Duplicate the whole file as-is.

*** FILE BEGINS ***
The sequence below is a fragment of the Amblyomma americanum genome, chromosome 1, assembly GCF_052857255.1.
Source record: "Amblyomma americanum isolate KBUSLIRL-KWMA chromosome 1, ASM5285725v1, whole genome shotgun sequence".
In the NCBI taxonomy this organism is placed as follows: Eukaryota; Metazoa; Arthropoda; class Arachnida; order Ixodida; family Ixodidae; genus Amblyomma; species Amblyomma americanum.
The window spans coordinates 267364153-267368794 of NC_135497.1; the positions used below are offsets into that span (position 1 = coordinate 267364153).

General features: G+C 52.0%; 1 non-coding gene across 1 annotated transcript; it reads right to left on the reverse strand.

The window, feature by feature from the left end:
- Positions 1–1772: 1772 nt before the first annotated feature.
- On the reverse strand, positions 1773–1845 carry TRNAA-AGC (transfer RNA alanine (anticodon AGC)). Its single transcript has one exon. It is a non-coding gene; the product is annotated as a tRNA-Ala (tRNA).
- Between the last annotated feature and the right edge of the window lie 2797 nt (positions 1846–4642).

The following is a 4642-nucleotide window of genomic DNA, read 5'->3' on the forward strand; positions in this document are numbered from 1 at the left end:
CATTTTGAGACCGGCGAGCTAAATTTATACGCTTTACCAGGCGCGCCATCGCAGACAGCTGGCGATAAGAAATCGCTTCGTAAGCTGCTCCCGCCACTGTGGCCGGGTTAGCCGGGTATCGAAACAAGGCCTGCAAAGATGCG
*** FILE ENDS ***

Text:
The sequence below is a fragment of the Amblyomma americanum genome, chromosome 1, assembly GCF_052857255.1.
Source record: "Amblyomma americanum isolate KBUSLIRL-KWMA chromosome 1, ASM5285725v1, whole genome shotgun sequence".
In the NCBI taxonomy this organism is placed as follows: Eukaryota; Metazoa; Arthropoda; class Arachnida; order Ixodida; family Ixodidae; genus Amblyomma; species Amblyomma americanum.
The window spans coordinates 267364153-267368794 of NC_135497.1; the positions used below are offsets into that span (position 1 = coordinate 267364153).

General features: G+C 52.0%; 1 non-coding gene across 1 annotated transcript; it reads right to left on the reverse strand.

The window, feature by feature from the left end:
- Positions 1–1772: 1772 nt before the first annotated feature.
- On the reverse strand, positions 1773–1845 carry TRNAA-AGC (transfer RNA alanine (anticodon AGC)). Its single transcript has one exon. It is a non-coding gene; the product is annotated as a tRNA-Ala (tRNA).
- Between the last annotated feature and the right edge of the window lie 2797 nt (positions 1846–4642).

The following is a 4642-nucleotide window of genomic DNA, read 5'->3' on the forward strand; positions in this document are numbered from 1 at the left end:
CATTTTGAGACCGGCGAGCTAAATTTATACGCTTTACCAGGCGCGCCATCGCAGACAGCTGGCGATAAGAAATCGCTTCGTAAGCTGCTCCCGCCACTGTGGCCGGGTTAGCCGGGTATCGAAACAAGGCCTGCAAAGATGCG